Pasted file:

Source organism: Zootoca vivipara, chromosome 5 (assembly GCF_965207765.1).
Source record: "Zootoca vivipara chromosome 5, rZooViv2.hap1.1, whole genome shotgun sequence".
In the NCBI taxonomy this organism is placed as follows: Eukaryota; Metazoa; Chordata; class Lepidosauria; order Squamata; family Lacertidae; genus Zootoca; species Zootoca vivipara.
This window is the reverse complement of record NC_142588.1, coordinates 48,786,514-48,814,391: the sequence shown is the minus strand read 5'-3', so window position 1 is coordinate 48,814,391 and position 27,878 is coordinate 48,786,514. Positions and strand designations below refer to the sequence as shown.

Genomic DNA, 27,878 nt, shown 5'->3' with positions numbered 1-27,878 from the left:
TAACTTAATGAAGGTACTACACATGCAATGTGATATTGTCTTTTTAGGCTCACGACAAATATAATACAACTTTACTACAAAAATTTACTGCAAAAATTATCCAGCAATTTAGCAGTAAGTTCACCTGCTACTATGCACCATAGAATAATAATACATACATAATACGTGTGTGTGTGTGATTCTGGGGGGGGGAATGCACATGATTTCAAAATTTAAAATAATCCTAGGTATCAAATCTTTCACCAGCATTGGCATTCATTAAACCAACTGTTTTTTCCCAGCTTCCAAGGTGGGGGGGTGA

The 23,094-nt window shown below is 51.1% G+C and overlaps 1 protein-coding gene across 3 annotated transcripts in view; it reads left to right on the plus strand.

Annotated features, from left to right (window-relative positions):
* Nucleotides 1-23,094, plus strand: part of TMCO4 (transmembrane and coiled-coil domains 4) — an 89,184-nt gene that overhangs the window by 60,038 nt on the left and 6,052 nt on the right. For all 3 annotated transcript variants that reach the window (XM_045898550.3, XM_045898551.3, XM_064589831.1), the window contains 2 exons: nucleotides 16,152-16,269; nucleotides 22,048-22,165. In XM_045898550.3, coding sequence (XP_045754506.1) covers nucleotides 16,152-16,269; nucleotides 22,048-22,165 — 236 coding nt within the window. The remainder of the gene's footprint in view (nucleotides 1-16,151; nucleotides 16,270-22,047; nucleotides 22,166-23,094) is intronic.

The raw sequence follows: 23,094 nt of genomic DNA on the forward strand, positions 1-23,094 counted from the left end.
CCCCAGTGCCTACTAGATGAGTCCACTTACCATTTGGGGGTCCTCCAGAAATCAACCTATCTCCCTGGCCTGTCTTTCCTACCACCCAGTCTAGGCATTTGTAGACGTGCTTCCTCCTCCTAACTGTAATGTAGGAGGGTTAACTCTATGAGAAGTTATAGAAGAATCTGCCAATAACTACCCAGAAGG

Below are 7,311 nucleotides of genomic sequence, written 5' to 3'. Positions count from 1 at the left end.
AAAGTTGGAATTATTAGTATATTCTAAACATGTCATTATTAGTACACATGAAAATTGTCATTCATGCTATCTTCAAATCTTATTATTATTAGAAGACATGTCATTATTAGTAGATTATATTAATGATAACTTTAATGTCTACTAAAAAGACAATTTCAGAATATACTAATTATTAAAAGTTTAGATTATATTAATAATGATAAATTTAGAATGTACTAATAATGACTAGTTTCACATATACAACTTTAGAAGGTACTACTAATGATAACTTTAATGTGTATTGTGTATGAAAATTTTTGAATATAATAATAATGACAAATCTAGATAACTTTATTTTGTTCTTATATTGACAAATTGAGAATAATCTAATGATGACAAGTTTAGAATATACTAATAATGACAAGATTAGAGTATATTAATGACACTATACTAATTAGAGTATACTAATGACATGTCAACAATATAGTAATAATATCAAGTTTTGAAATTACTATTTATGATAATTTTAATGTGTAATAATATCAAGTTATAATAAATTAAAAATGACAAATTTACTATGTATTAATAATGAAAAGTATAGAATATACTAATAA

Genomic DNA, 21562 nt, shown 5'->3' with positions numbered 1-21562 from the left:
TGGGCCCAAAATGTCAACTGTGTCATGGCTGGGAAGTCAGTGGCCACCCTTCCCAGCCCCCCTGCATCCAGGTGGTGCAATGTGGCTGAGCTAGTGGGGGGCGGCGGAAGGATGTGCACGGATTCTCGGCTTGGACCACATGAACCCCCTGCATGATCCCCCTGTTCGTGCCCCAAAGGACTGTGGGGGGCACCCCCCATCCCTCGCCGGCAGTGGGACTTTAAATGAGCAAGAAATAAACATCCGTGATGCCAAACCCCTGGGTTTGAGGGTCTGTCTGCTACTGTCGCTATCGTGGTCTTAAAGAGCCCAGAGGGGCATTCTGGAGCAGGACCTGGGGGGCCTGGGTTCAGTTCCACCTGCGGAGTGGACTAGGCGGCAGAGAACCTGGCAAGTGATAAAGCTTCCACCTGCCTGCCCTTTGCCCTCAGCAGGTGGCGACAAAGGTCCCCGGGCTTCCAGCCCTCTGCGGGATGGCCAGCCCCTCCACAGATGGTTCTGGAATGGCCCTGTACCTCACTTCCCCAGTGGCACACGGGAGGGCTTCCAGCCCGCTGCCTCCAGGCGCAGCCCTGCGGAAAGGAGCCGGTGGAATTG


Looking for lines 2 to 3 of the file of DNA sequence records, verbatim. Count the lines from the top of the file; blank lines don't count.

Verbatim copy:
Source record: "Zootoca vivipara chromosome 5, rZooViv2.hap1.1, whole genome shotgun sequence".
In the NCBI taxonomy this organism is placed as follows: Eukaryota; Metazoa; Chordata; class Lepidosauria; order Squamata; family Lacertidae; genus Zootoca; species Zootoca vivipara.